This life is an adventure. The thing about it is, where we wander; none have walked before.
Our life is sacramental. Infact someone once wrote, ‘It is lived as a secret and told as a lie. Sure, we share bits and pieces of what happens throughout our days, or within our nights, but that’s all. That’s all that is shared. This being a simple act of human nature’.
God weaved the world with His Word because life is an unwritten book. And he created writers to color it in black and white.
2000 years after the death and resurrection of His only begotten son, God begot a poet. A generous poet who doesn’t shy away from reconstructing the alphabet into beautiful words, then phrases, sentences and ultimately into remarkable poems. Naomi Kimani Santuella.
She now gives a quick peek on her journey, to the best of her recollection.
What sparked your initial love of poetry?
I don’t really know. However, in primary school, I fancied poems because most of them had rhyme and sounded so good. I started writing when I got into high school. Poetry became an escape for me from a lot of things I was dealing with.
Did you write as a child/come from a literary background?
No, I did not write as a child. I do not come from a literary background. No one else writes in my family.
How do your poems develop? Pen and Paper, computer, notebooks…Please tell us about your process…
I am not sure I have a process for writing. There are times I will have a complete idea for a poem. And there are times I start with a phrase. I toy with the phrase trying to write something. It will be a rough draft, I will keep coming back to it until I think it’s ready. It might take weeks to finish the draft.
The means differ from time to time. However, the most consistent is pen and paper, and the notebook on my phone. In the beginning, when I started writing I’d use pen and paper. Get a blank page and write a draft, then review it as necessary. Later on, though, I use the notebook on my phone. So it is a bit of both of them.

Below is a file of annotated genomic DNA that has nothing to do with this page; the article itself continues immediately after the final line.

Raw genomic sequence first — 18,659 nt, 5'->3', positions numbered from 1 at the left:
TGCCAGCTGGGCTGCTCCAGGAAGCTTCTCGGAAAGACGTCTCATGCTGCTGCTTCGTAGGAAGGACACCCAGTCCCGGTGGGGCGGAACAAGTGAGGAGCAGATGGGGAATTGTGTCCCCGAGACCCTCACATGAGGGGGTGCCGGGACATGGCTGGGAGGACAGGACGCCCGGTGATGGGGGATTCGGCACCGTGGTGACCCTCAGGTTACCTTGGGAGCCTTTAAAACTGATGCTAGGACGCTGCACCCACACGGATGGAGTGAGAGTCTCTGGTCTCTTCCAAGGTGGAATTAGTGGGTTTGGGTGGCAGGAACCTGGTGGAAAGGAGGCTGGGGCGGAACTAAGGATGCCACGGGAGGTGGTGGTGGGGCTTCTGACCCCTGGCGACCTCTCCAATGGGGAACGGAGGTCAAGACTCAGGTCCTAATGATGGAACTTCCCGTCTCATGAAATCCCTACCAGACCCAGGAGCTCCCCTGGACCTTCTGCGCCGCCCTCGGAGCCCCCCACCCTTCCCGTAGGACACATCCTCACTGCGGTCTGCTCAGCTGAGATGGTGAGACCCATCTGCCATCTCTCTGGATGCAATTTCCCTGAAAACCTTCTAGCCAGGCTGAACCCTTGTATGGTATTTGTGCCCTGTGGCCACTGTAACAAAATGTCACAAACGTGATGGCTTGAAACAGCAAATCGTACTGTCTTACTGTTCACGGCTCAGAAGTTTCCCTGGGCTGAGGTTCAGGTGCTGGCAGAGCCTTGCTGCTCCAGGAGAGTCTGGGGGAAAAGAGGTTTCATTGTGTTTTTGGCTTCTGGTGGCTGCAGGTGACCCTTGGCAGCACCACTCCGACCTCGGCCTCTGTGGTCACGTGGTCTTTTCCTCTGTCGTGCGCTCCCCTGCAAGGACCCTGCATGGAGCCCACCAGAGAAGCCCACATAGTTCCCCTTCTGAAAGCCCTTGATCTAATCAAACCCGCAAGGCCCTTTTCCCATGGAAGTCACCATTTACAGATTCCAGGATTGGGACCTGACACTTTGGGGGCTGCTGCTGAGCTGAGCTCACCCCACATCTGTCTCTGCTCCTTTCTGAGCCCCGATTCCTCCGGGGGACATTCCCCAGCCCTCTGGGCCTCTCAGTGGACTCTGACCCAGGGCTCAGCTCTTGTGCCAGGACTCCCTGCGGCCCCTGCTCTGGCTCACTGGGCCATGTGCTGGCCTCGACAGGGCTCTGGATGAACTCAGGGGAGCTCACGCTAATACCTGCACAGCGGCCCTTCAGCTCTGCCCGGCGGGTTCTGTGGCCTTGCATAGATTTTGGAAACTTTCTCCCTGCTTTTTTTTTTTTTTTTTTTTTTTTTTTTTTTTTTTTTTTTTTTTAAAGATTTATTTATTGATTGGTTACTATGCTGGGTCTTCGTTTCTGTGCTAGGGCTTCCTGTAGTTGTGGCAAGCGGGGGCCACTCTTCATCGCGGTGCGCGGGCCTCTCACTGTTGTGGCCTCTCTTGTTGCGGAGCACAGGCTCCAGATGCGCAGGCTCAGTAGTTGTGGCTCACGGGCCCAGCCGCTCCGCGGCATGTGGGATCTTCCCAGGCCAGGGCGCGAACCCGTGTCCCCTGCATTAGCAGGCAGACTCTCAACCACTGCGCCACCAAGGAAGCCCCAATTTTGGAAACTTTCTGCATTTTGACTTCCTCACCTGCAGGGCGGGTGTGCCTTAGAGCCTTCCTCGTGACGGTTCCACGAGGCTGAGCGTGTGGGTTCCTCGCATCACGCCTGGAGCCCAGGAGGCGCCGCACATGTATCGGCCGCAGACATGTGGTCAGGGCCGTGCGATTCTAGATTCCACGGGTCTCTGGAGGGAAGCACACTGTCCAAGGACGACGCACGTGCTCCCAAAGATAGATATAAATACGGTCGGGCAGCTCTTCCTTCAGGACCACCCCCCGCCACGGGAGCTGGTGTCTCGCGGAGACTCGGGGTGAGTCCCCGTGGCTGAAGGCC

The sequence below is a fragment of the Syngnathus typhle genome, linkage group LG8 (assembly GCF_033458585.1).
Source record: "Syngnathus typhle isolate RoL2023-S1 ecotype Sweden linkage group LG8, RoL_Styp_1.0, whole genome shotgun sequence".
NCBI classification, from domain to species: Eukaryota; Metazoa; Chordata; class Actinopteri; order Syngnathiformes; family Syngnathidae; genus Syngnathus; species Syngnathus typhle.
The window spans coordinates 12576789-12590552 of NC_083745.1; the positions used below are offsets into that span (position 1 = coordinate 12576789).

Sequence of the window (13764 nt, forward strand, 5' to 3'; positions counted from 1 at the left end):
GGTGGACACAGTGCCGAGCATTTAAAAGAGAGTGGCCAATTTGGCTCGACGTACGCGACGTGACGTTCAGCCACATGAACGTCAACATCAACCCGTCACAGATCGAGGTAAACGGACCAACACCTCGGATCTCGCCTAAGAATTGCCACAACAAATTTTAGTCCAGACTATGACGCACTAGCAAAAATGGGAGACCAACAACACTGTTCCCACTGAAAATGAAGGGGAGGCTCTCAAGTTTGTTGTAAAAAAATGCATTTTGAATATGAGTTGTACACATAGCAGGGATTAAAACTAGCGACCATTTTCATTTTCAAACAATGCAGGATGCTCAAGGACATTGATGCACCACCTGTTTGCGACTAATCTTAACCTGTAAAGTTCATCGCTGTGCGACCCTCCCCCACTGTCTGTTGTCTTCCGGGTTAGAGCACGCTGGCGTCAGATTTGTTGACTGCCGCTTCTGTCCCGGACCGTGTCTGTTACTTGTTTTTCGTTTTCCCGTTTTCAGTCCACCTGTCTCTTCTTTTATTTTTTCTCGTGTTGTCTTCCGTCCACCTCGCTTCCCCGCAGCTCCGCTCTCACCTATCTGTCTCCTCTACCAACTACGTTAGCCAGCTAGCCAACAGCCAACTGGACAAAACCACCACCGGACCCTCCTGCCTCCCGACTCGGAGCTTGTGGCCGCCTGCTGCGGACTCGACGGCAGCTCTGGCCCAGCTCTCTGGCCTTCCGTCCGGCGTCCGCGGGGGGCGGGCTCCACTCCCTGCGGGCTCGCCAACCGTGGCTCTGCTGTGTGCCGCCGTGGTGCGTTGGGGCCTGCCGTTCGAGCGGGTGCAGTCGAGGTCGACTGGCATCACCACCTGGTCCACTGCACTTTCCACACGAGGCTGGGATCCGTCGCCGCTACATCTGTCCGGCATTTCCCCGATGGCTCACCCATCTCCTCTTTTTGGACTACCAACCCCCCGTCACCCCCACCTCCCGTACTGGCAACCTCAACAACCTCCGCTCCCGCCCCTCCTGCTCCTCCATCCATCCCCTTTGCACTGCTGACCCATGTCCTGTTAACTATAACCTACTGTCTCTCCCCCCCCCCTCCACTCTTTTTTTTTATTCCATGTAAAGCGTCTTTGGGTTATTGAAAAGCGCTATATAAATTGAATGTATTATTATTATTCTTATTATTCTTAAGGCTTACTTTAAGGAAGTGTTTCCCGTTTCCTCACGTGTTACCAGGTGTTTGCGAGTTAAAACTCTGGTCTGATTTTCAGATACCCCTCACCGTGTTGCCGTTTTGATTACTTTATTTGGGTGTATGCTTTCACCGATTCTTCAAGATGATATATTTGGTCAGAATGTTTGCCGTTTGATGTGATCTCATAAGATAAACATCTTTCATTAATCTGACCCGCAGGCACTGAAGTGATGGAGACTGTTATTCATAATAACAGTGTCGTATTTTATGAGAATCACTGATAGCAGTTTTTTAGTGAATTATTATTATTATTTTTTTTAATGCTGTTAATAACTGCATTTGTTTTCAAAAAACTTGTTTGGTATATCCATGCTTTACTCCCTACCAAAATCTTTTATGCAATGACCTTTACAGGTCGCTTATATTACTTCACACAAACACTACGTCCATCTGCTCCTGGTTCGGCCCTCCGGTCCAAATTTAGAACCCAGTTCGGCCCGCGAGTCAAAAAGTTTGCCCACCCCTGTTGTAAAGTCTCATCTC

Where do you get your ideas?
Everywhere I’d say. Most of my ideas are from life experiences, either mine or other people’s. I also get ideas from imagination, I just create a story in my head. I get ideas from other poets’ works, like prompts or a poem that moves me. I also get ideas randomly! Like a phrase that piques my interest from a conversation, I think about it and see where it will lead me to. The thing is, to always be open, like a blank page, always learning, always observing the world.
Do you show your work in progress to anyone? Why?
I don’t show my work in progress to anyone. I don’t have a concrete reason really lol. I just don’t. I like any project I am involved in to be like my secret until it is ready.
What poets do you continually go back to? Who are your favorite dead and living poets?
I keep going back to Robert Frost, Edgar Allan Poe, Mary Oliver and I am now discovering Rilke. My favorite ones are Robert Frost, Mary Oliver, Emily @emilyapoetry on Instagram. At the same time, I really like discovering poets I’ve never read before. It’s such a beautiful adventure.
Has your idea of what poetry is changed since you began writing poems?
Yes definitely! In the beginning, poetry was a mechanical thing for me. It was mostly about the rhyme and structure and its technical part. Now though, it is very dear to me because it is a refuge. I can get lost in when things are bad. It is also a safe place for authentic expression. I can be brutally honest in poetry. It has also helped me meet some amazing people. Its more whole and complete, not just rhyme and stylistic devices.
What, in your opinion, are the most important elements of good writing?